Faxes, letters, catalogs, whitepapers, newspapers, and books are all things that are in the process of becoming extinct or have been converted to a newer electronic version of what used to be.  The world has been electronic for decades and will continue to move in a direction where nothing gets printed on paper any more.  Whether you support or fight this trend, it is clear that the management of corporate documents is becoming a top priority as file cabinets become empty and hard drives get full.  Today we will look at some of the key points to developing a strategy for managing your digital documents and some details to keep in mind when looking for third party suppliers who can provide assistance to help you with the task.

Establish the starting point – One of first strategic decisions you will make in managing your documents electronically will be to decide how far back you are going to go in getting old documents converted to digital format.  Historical contracts, agreements, and other legal documents will likely need to be managed in this process but will not always have an electronic format.  Some strategic partners will recommend starting with all documents right now moving forward and develop a phase II strategy of converting historical documents later.  The strategic partner you select may also have a staff of employees and solutions that will allow for an easier conversion path as well.

Storage Location– Where you store your electronic versions of documents is the most important decision you will make for the security and protection of your company.  Your IT department will likely have input to lend on this matter and a corporate policy on sensitive documents will also come into play here as well.  Whether they are stored digitally in a database, as files in a folder structure, on computers within your company or  by a 3rd party, the location of your files and the backup procedures to ensure they are safe are important pieces that will dictate the solution, process or partner you choose.

Workflow integration – Document storage and management are one piece of this process, the other piece will be how those solutions/processes integrate with the productivity tools you are using today.  Many document management systems have links into the major office suites of tools like Microsoft Office that will allow for links into the document management system within the tool you are using.  This makes checking out and editing files by multiple people much easier.  Worklflow aspects of a document management system are very important as the majority of documents will have multiple people all working together on them and the capability for a system to allow this without overwriting existing edits is critical.

Version Control & Audit Trail – Along with workflow integration the capability of a document management system to allow users to lock files for changes, create new versions and to provide audit trails for all edits should be one that is required in any implementation.  Being able to track and rollout back to previous versions of a document is an important aspect to protecting companies in situations that arise years after an activity was conducted.  Automated alerts and change subscription features are other aspects to link directly to version control and should be investigated in any solution you review.

Managing corporate documents should be a top priority for every company and the keys above should be considered when evaluating current processes and new vendors to help with the process.  For more information on how SafeSourcing can assist your team in sourcing Document Management Solutions or on our “Risk Free” trial program, please contact a SafeSourcing Customer Service Representative.  We have an entire customer services team waiting to assist you today.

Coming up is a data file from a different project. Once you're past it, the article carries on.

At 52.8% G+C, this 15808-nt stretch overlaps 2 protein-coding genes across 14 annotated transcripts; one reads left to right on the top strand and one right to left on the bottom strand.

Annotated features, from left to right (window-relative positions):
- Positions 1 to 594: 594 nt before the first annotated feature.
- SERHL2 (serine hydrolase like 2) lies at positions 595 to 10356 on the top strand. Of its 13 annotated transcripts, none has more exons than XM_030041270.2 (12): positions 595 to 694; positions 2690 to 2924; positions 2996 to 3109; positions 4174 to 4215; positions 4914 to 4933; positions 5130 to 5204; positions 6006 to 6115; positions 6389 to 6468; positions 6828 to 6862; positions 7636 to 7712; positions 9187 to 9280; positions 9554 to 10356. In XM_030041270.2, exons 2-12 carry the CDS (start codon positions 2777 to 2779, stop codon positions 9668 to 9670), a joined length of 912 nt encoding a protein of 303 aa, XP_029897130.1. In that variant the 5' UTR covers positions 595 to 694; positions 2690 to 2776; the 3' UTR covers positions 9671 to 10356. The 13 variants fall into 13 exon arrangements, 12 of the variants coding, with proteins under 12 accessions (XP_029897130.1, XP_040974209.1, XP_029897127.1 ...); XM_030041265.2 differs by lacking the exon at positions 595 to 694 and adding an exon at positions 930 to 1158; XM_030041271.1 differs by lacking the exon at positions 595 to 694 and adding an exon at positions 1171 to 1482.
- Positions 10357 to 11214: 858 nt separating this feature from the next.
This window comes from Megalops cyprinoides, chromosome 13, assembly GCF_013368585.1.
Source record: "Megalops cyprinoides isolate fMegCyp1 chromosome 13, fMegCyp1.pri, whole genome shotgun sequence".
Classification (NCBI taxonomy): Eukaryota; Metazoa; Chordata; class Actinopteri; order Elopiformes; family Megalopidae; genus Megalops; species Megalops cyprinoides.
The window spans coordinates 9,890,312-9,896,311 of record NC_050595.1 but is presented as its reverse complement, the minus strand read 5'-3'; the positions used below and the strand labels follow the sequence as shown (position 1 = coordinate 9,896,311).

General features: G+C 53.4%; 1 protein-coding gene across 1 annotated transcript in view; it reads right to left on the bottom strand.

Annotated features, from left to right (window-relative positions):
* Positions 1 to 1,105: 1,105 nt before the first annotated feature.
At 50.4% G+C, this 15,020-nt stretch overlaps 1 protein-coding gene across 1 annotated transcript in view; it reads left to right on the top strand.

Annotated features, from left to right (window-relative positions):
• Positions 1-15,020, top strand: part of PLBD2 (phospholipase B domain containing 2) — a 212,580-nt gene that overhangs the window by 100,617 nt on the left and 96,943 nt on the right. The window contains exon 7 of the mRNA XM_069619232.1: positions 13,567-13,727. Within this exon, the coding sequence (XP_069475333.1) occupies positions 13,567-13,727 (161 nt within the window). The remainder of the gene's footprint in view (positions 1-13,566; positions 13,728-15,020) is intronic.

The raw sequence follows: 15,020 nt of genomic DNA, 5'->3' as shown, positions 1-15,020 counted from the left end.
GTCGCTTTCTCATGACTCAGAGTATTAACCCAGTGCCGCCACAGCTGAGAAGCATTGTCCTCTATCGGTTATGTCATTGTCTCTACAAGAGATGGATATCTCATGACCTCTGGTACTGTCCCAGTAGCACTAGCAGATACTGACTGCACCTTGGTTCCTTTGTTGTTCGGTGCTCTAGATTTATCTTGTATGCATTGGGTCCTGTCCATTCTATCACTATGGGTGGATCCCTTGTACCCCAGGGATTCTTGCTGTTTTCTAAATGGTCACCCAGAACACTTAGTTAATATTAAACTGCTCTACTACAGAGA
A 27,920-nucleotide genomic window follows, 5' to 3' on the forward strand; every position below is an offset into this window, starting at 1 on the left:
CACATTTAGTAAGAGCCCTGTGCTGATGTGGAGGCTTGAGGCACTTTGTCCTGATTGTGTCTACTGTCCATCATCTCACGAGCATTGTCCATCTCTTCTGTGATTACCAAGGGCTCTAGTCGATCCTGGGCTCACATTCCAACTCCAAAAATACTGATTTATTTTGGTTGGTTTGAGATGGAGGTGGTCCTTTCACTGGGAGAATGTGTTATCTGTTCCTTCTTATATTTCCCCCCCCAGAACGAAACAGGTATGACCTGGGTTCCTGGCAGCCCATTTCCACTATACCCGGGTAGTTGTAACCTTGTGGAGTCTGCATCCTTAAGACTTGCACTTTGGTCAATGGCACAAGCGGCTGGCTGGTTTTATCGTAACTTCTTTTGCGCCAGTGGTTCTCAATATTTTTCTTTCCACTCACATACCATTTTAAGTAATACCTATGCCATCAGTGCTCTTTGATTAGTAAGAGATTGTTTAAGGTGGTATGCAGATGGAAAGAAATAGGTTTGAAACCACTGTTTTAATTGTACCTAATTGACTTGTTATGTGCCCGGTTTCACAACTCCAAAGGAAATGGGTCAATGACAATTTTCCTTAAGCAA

We look forward to your comments.

The Geographical Significance of Vendor Selection

Thursday, August 13th, 2015


Today’s post is the SafeSourcing  BLOG Archives.

Many National companies are faced with the dilemma of trying to control the sourcing of products and services across their company in a way that consolidates what they purchase and helps them control who they are working with.   Many times our customers will tell us that they are only interested in speaking with companies who can handle their entire company; only National providers will be considered.  The SafeSourcing recommendation frequently will be to expand that vision in order to create an opportunity for greater overall value, and possibly better savings.

Today we will be looking at the advantages of each of the three geographical levels that companies can employ when setting up their projects and why a good mix of all three can create greater opportunities for success for your company.

National suppliers – There are some obvious advantages for selecting National providers to be involved with sourcing projects.  As you grow they will have the infrastructure in place to support you and your business.  In many cases they have a support system and reporting system that can assist you with tracking what you are spending and where those products and services are being delivered to.  National suppliers have the size to be able to reduce the overall costs of the items you purchase but they also have the overhead and internal expenses that it takes to maintain a National company.   National companies tend to have larger market share and recognition so their aggressiveness in competing for your business may not always be in line with that of the regional and local suppliers who are looking for any way to get some of your business.